Introduction: In this article – the first in a series – Melissa Davenport Berry gives genealogy tips from family historian Mrs. Knowles, a descendant from the Mayflower. Melissa is a genealogist who has a blog, AnceStory Archives, and a Facebook group, New England Family Genealogy and History.
In 1963 Louis Ellyson, staff writer for the Richmond Times, published an article on local genealogists in the area. Ellyson visited the Virginia State Library, where many genealogists gathered to research and share material.
One genealogist Ellyson interviewed was Mrs. W. Herbert Knowles. Mrs. Knowles was at the library that day helping Mrs. Jane Jennings Bradshaw trace her family line. Ellyson witnessed how genealogy fact-finding went down.
Mrs. Knowles, a top gun genealogist, would spend 10-12 hours a day combing through records to trace her clients’ ancestors. Her blue-chip portfolio was monumental and proved her experience and expertise.
She served as the official genealogist for both the Colonial Dames in Virginia and the Jamestowne Society, as well as the historian for the Society of Mayflower Descendants in the state of Virginia.
Mrs. Knowles was also regent for the Daughters of the American Revolution, William Byrd Chapter, and executive board member of the Women Descendants of the Ancient and Honorable Artillery Co.
In her article, Ellyson reported many genealogy tips she learned that day back in 1963 when she interviewed Mrs. Knowles.
To start your ancestor research, “begin with yourself and work back,” stated Mrs. Knowles. Keep in mind that you will have 64 great-great-great-great-grandparents – and that is a lot of digging!
Mrs. Knowles noted that records are fallible. For example, a tombstone erected several years after your ancestor’s death might be incorrect.
When there are discrepancies, “In such a situation you must use at least four approaches,” Knowles asserted, including: “Will and deed books, personal property taxes, the census, newspaper clippings cemetery records, city directories, and good genealogical books.”
The same tools Mrs. Knowles utilized apply today. Even better, many of the records are now accessible on the internet. Back in her day, most county and city records were only available on microfilm. Today, The Church of Latter-Day Saints in Salt Lake City, Utah, has digitized these documents.
The newspapers available on GenealogyBank are an excellent resource to find birth announcements, marriage notices, obituaries, military records, and other important events. Another genealogy site is FamilySearch.com, which offers a program to build your family tree and publish documents, photos, and memorabilia of your relatives.
Libraries, special archives, and historical societies remain treasure troves as well. Many of these organizations have family Bibles, diaries, and letters. It is most auspicious to combine all of these on your ancestor hunt.
Another tip Mrs. Knowles mentioned was finding all you can about the history of the area where your ancestors settled.
Mrs. Knowles had an impressive pedigree. She was a direct descendant of Mayflower passenger John Alden, Deputy Governor of Plymouth Colony. Her husband William Herbert Knowles also had a Mayflower connection, to Isaac Allerton. The Knowles family connects to the Mayflower through several marriages.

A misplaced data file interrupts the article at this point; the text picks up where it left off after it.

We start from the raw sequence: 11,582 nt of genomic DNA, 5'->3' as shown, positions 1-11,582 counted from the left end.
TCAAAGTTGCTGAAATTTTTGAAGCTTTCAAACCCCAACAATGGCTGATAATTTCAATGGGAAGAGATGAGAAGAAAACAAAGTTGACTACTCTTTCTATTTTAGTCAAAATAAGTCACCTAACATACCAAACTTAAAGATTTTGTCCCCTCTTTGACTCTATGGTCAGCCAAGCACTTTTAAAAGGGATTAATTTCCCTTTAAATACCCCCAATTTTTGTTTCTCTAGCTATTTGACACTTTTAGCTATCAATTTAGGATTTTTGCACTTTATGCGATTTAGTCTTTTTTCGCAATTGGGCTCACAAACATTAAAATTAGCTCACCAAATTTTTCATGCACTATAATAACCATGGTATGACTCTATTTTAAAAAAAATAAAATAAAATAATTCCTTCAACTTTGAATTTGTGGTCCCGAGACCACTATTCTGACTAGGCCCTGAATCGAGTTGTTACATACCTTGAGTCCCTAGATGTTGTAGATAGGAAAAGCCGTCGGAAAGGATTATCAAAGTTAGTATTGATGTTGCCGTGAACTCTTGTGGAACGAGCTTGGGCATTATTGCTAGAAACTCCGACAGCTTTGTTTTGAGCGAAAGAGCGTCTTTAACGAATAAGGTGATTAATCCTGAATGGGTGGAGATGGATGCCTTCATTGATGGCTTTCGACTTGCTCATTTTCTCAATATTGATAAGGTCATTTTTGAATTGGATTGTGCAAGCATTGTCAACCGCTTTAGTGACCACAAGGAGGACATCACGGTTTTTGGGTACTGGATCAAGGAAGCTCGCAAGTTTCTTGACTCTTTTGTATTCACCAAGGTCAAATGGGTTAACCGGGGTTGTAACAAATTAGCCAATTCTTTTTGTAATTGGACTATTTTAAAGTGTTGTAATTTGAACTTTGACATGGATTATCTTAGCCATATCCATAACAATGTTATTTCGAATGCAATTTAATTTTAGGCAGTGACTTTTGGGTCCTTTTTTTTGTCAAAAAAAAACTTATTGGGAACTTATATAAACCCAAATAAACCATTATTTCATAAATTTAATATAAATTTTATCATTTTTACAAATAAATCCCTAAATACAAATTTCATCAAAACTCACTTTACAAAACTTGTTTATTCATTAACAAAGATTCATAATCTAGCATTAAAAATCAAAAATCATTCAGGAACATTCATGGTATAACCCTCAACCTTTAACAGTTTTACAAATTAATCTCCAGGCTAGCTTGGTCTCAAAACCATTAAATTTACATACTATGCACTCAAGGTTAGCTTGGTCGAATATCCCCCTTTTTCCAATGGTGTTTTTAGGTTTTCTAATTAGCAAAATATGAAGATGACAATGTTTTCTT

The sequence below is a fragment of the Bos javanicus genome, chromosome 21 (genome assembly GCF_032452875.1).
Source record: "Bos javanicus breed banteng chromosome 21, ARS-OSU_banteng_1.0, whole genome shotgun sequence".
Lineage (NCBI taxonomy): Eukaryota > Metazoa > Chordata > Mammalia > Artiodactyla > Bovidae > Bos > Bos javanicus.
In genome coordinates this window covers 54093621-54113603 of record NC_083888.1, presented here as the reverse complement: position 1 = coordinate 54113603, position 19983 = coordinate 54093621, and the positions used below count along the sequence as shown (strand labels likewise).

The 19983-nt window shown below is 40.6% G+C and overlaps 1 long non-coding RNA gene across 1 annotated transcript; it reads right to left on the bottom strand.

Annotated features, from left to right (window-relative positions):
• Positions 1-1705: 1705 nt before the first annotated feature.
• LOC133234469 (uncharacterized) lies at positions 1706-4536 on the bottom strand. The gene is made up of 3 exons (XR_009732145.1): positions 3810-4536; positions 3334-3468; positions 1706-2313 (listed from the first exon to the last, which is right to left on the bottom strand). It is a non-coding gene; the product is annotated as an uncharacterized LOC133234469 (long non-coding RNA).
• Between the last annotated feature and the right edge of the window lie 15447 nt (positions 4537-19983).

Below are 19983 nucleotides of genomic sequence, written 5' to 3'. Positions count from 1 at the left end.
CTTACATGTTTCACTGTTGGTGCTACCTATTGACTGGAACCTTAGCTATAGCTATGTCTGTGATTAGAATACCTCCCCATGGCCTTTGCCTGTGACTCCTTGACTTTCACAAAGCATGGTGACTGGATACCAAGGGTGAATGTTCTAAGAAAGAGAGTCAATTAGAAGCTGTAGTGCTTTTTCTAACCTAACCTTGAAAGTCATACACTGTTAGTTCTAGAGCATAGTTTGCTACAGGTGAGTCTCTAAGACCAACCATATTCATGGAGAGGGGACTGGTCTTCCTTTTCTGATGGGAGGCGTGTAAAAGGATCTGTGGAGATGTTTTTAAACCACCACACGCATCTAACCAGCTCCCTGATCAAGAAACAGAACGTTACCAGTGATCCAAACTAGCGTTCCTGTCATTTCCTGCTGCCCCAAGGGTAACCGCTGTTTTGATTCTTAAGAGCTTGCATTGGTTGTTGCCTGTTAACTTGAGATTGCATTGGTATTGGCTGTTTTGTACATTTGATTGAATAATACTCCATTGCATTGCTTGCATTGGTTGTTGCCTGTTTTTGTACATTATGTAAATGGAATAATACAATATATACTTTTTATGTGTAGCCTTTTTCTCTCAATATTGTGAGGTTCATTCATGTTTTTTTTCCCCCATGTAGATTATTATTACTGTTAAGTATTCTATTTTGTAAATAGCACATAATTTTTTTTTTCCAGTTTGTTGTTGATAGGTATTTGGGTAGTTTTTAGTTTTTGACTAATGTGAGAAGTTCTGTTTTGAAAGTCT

In 1639 shipmaster Richard Knowles arrived in Massachusetts. He married Ruth Bowers, daughter of George Bowers, a planter of Scituate, Massachusetts, in the Plymouth Colony. Four of their children married into Mayflower lines.
I found an obituary for W. H. Knowles on GenealogyBank that revealed memberships to Sons of the Revolution, Society of Mayflower Descendants, and Isaac Allerton Colony.
Many who claim Mayflower descent can also prove their lineage to other hereditary societies. Whether you are just beginning your ancestor search or have authenticated the proof, stay tuned for this series of upcoming blog articles about tracing your lineage to the Mayflower and beyond.
Coming up next: more Mayflower lines in the Knowles family, and photos of descendants.
- Alma Grace Fuller (1905-1985), daughter of Merritt Goold Fuller (1882-1933) and Bessie Maude Cole (1882-1933), married William Herbert Knowles (1903-1956), son of James Louis Knowles (1870-1928) and Maude Montgomery Persons (1875-1950). (Thurtle, Robert Glenn. “Lineage Book of Hereditary Order of Descendants of Colonial Governors.” 2009. p. 143-144); Index to the Virginia Genealogist, Volumes 1-20, 1957-1976.
- Richard Knowles (1614-1675), married Ruth Bowers (1616-1687). The Bowers line had some famous Quakeresses. Among them was Bathsheba Bowers (1671-1718), author and preacher. One of her publications was a spiritual autobiography entitled An Alarm Sounded to Prepare the Inhabitants of the World to Meet the Lord in the Way of His Judgments (1709).
Children of Richard Knowles and Ruth Bowers:
- Mary “Mercy” Knowles, married 1st John Snow, son of Nicholas Snow and Constance Hopkins (Stephen), and 2nd Ephraim Doane (Deacon John).
- Mehitable Knowles, married George Brown (William; Peter).
- Barbara Knowles, married Thomas Mayo (Hannah Prence; Gov. Thomas Prence and Hannah Brewster).
- Samuel Knowles, married Mercy Freeman (Mercy Prence and Major John Freeman; Patience Brewster).
- Captain John Knowles (1641-1675), married Appia Bangs (1651-1722), daughter of Edward Bangs (1591-1677/8) and Rebecca Hobart (1611-1679).
- John Knowles Jr. (1673-1757), married Mary Sears (1672-1745), daughter of Paul Sears (1638-1707/8) and Deborah Willard (1642-1721).
- John Knowles (1698-1752), married Mehitable Walker (1700-1752).
- Elisha Knowles (1723-1801), married Abigail Cone (1730-1801).
- James Knowles (1746-1830), married Marsha Smith (1746-1836).
- William Knowles (1789-1870), married Sarah Woodward (1800-1871).
- Richard Oliver Knowles (1825-1910), married Jane Chick (1833-1887).
- James Louis Knowles (1870-1928), married Maude Montgomery Persons (1875-1950).